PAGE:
As intermodal freight hits the track toward growth, railroads are gaining momentum in profits and the local trucking industry looks to haul major profits.
Locally, trucking firm Intermodal Cartage Co. Inc. is seeing a boost.
“This city is a big hub,” says Joel Henry, president of Intermodal Cartage. “Our intermodal business via Memphis is around 85 percent.”
Henry monitors intermodal transport trends. He watches how many containers arrive at port cities and how much cargo is being shipped on railroads. Because of the growth in intermodal transport Henry has seen an increase in revenue and has been able to increase his driver count by 18 percent year-over-year, to about 200 drivers.
From Memphis, Intermodal Cartage services about 12 states.
In August, the amount of intermodal traffic hit a three-year high, according to the Intermodal Association of North America. About 1.22 million intermodal trailers and containers were moved domestically and internationally in August 2010, compared to 991,099 in August 2009, according to IANA.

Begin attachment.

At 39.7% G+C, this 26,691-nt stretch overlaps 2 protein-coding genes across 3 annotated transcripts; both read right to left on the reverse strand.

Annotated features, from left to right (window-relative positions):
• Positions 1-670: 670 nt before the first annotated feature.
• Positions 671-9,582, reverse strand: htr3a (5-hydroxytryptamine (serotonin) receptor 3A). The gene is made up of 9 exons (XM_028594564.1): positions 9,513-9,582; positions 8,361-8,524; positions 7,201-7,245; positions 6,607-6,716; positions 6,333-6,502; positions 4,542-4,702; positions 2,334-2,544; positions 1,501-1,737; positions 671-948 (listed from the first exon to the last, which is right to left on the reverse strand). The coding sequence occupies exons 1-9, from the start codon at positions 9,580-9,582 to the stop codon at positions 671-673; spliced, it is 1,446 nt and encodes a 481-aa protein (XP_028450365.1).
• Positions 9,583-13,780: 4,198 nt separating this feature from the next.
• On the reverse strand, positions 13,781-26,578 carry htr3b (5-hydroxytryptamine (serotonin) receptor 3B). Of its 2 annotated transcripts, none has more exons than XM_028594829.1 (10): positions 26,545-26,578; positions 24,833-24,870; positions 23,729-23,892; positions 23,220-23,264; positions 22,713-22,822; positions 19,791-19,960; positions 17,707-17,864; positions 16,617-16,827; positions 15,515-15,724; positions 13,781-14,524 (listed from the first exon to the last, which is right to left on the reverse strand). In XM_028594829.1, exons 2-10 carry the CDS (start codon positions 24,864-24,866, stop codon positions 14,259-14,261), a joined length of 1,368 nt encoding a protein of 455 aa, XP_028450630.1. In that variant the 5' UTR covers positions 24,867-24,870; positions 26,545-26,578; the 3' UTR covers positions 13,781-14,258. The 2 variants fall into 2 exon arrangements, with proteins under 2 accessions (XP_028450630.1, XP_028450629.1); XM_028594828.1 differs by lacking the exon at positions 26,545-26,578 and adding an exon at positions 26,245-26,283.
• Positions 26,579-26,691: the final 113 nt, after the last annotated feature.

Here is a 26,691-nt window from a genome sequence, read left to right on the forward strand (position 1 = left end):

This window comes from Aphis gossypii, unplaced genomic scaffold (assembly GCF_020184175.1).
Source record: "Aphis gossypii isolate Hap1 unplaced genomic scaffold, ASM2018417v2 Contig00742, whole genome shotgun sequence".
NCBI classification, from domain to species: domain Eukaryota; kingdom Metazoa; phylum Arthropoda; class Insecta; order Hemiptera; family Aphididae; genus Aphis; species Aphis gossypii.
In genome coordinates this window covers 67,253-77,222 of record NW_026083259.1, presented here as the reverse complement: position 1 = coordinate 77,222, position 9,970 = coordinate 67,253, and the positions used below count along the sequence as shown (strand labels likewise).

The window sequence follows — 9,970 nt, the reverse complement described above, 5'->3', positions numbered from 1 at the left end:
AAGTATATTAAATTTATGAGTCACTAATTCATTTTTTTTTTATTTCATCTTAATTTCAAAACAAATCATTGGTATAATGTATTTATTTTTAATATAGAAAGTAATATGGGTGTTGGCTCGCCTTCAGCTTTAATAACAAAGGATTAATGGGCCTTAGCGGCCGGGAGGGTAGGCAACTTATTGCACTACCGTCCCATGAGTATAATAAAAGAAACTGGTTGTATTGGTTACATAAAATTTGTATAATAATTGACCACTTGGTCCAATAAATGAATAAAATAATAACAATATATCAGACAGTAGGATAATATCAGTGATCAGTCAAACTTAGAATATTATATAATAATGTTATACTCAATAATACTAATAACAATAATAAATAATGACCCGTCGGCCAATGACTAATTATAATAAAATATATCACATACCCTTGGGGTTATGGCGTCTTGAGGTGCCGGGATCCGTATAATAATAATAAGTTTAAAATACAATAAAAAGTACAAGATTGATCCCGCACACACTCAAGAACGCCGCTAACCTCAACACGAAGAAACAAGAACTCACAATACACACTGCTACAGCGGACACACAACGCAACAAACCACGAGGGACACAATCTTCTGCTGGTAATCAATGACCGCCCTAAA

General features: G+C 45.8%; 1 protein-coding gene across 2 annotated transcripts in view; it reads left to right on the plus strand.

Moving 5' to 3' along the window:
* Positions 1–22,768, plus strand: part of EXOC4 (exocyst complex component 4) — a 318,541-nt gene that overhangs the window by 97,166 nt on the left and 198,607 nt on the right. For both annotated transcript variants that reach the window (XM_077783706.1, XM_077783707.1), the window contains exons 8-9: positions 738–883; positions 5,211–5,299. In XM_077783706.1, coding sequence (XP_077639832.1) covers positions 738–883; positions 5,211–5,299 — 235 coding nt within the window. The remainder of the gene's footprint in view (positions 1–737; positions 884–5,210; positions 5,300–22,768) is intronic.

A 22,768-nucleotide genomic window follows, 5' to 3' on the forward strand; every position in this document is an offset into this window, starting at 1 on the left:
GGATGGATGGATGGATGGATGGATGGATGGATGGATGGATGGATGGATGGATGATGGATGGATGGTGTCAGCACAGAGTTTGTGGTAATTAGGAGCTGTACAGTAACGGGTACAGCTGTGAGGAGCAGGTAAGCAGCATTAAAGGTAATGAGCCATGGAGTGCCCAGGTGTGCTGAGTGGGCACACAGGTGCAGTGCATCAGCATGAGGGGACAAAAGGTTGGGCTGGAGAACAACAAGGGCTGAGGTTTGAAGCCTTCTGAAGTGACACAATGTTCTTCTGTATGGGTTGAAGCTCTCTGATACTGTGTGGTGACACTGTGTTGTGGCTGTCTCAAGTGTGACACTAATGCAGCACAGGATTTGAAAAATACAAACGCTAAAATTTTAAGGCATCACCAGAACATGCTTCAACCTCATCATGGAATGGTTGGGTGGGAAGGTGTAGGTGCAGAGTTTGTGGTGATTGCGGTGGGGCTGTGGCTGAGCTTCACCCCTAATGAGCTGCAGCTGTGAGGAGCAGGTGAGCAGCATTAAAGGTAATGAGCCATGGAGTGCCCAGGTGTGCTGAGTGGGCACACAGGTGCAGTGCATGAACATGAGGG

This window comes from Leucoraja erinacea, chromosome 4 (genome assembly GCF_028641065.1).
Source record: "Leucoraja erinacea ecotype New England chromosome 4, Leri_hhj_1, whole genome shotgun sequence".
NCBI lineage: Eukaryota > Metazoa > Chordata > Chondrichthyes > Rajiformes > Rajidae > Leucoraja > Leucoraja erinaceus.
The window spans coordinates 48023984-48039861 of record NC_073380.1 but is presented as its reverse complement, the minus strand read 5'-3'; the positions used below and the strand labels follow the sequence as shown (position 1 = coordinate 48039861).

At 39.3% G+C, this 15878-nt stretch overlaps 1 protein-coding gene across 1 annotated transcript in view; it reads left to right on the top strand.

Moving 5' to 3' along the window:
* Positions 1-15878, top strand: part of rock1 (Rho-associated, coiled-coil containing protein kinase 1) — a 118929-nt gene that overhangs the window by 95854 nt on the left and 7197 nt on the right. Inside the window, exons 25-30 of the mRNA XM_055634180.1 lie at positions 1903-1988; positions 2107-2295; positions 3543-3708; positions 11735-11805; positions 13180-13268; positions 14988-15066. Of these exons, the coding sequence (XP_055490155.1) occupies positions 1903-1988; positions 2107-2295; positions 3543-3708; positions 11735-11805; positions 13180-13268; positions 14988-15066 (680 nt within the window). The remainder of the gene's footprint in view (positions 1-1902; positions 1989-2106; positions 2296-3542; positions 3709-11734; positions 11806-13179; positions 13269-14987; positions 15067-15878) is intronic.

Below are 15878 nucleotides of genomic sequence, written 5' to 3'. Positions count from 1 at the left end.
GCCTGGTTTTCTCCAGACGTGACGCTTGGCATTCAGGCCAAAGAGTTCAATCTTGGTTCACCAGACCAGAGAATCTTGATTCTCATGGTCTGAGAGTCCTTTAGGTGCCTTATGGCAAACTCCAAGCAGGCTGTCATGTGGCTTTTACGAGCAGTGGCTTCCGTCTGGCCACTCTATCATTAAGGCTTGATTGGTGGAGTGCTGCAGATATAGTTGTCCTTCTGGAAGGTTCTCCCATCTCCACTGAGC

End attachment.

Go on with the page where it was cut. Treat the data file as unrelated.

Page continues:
The quick and easy pick-up from rail — and plane — to truck has made Memphis the mecca of intermodal traffic. And with five 1-class railroads, the world’s largest cargo hub at Memphis International Airport and two major interstates, high-volume loads from the East and West coasts and overseas are coming through Memphis to be hauled by local trucking firms.
At the University of Memphis, Martin Lipinski, director of the Intermodal Freight Transportation Institute, conducts a wide range of multi-disciplinary research on issues related to intermodal freight transportation.
“There’s a relationship now that I think is very positive between the railroad and trucking companies,” Lipinski says. “Traffic in Memphis has certainly picked up within the last couple of months. It seems to be that business is returning.”
Butch Brown is the Memphis terminal manager of Conley, Ga.-based trucking firm Morgan Southern Inc., which hauls freight from railroads directly to local stores or stores within 500-600 miles from the city.
“Our loads have increased allowing us to start hiring again,” he says. “We increased our trucking fleet 20 percent in the past seven months.”
Brown continues to watch predictions for domestic and international intermodal transport. All of his transport is intermodal.
While analysts predict a good end to 2010 for intermodal transportation, Henry is feeling another effect of the 2009 financial dip as he tries to rebuild his driver fleet.
“A lot of drivers didn’t have work, so they got out of the industry. I’m trying to hire both owner operators and company fleet,” he says. “Driving capacity is a huge issue we are all facing right now.”